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UPDATED: October 13, 2014 NO. 42 OCTOBER 16, 2014
The Frontline of Reform
One year on from its establishment, how is Shanghai's free trade zone doing thus far?
By Zhou Xiaoyan

HARBORING GOOD INTENTIONS: An aerial view of the Yangshan Free Trade Port Area, a part of the Shanghai FTZ, on October 29, 2013 (FAN JUN)

Hony Capital, founded in 2003, is a leading private equity firm in China. It mainly focuses on investment in advanced manufacturing, healthcare and service sectors both at home and abroad.

In the past, when Hony Capital would bid for overseas acquisition, it had to add a caveat in the bidding papers—if the acquisition failed to be approved by the Chinese Government, the deal would be terminated.

"With such requirements, we hardly stood a chance," said Zhao Linghuan, CEO of Hony Capital. "We'd already lost before the first blow of the whistle."

Things started to look up after Hony Capital registered in the China (Shanghai) Pilot Free Trade Zone (FTZ) in September 2013, when the FTZ was inaugurated in the eastern city as an experimental field for China's future reforms. Overseas investment from companies in the FTZ no longer requires government approval if it does not exceed a specified amount.

"Even since last September, Hony has made four overseas investments. Enjoying the conveniences afforded by an FTZ is something we have been dreaming of for a really long time," said Zhao.

Such convenience also applies to foreign-funded companies in the one-year-old pilot zone.

"The time to deliver a medicine sample from our company headquarters in the United States to our lab in Shanghai has been halved. Previously, receiving approval took two weeks or more, but now it only takes three days. The overall cost has been lowered by 25 percent," said Hu Jiangbin, General Manager for the Greater China region of the United States Pharmacopeial Convention (USP).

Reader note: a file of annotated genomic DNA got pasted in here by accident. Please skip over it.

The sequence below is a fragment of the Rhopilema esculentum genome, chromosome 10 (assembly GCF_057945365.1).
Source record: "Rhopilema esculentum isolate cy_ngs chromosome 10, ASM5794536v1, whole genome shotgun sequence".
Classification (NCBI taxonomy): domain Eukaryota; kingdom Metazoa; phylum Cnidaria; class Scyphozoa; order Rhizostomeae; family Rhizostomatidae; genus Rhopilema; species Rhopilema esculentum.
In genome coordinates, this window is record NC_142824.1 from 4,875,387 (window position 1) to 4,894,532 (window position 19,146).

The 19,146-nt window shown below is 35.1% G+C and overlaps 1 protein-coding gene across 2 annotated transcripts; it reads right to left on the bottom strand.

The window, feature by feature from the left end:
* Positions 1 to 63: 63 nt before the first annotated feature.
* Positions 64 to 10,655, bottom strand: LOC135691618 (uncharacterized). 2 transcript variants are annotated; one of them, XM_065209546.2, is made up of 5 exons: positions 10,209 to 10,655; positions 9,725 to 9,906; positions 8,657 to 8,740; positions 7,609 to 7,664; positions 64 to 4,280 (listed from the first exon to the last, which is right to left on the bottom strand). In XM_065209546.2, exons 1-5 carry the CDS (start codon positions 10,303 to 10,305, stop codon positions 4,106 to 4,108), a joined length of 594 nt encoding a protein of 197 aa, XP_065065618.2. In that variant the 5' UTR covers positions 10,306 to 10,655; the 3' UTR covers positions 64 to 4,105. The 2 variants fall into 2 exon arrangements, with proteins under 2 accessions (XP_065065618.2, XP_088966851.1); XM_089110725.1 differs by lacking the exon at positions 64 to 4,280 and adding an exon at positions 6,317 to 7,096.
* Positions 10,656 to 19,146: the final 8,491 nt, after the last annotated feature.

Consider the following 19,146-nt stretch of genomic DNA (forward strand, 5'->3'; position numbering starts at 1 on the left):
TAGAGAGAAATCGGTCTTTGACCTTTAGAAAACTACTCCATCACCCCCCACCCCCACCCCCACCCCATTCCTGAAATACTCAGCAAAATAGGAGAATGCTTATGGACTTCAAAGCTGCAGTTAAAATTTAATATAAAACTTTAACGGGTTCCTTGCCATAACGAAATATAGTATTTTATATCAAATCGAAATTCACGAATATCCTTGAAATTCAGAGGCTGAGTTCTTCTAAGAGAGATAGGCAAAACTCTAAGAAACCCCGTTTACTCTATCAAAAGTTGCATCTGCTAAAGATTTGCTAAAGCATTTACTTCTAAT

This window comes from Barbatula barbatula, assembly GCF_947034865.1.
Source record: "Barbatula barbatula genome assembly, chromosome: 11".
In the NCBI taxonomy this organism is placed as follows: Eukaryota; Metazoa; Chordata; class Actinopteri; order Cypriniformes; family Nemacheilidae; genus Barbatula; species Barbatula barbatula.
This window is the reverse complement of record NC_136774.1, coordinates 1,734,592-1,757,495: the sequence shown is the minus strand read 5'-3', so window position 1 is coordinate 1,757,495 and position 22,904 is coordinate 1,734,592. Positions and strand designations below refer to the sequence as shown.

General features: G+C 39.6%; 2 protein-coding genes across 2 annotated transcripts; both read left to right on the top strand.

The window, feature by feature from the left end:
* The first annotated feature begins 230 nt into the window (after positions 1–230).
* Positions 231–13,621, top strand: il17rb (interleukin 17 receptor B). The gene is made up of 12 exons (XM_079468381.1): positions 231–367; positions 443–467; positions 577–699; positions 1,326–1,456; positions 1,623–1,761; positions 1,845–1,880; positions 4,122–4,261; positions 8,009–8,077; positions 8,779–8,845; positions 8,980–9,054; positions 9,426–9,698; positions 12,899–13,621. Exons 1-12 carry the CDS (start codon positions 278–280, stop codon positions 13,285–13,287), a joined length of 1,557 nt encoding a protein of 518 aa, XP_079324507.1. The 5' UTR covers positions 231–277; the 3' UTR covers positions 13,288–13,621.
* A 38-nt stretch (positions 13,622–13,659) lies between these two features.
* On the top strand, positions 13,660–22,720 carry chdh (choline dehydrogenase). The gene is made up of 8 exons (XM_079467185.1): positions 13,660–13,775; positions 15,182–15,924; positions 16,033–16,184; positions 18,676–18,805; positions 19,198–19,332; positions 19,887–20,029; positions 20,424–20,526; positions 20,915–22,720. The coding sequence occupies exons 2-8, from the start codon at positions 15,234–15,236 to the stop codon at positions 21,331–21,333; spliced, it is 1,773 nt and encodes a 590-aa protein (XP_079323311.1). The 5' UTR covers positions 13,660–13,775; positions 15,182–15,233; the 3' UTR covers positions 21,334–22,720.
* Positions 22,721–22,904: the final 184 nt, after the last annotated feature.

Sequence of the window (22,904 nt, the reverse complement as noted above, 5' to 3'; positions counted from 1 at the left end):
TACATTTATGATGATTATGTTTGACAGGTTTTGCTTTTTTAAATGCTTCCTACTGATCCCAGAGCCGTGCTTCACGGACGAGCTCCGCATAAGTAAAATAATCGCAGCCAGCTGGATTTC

By virtue of an increase in production efficiency and an expansion in its business scope, USP's business revenue in China surged from January to August this year, three times that of the same period last year.

The convenience and benefits of an FTZ have also reached ordinary Chinese consumers, as they now have better access to cheaper authentic foreign products.

Microsoft Corp.'s Xbox One was launched in September by a joint venture between Microsoft and China's BesTV in the Shanghai FTZ, ending the 14-year ban on game consoles in China. Previously, Chinese consumers had to buy those consoles through unofficial channels at a higher price. Another example would be the opportunity to access all products available on Amazon through its Chinese website, pay in yuan, enjoy lower shipping charges and faster delivery for Chinese shoppers. The credit for this improvement goes to the pioneering Shanghai FTZ.

During the past year, the 28.78-square-km area in eastern Shanghai has already made profound achievements in liberalizing trade, boosting foreign investment, financial innovations and shifting the government's role from authorization to supervision. Moreover, it serves as an experimental field for future reforms in a country where reform is the top priority.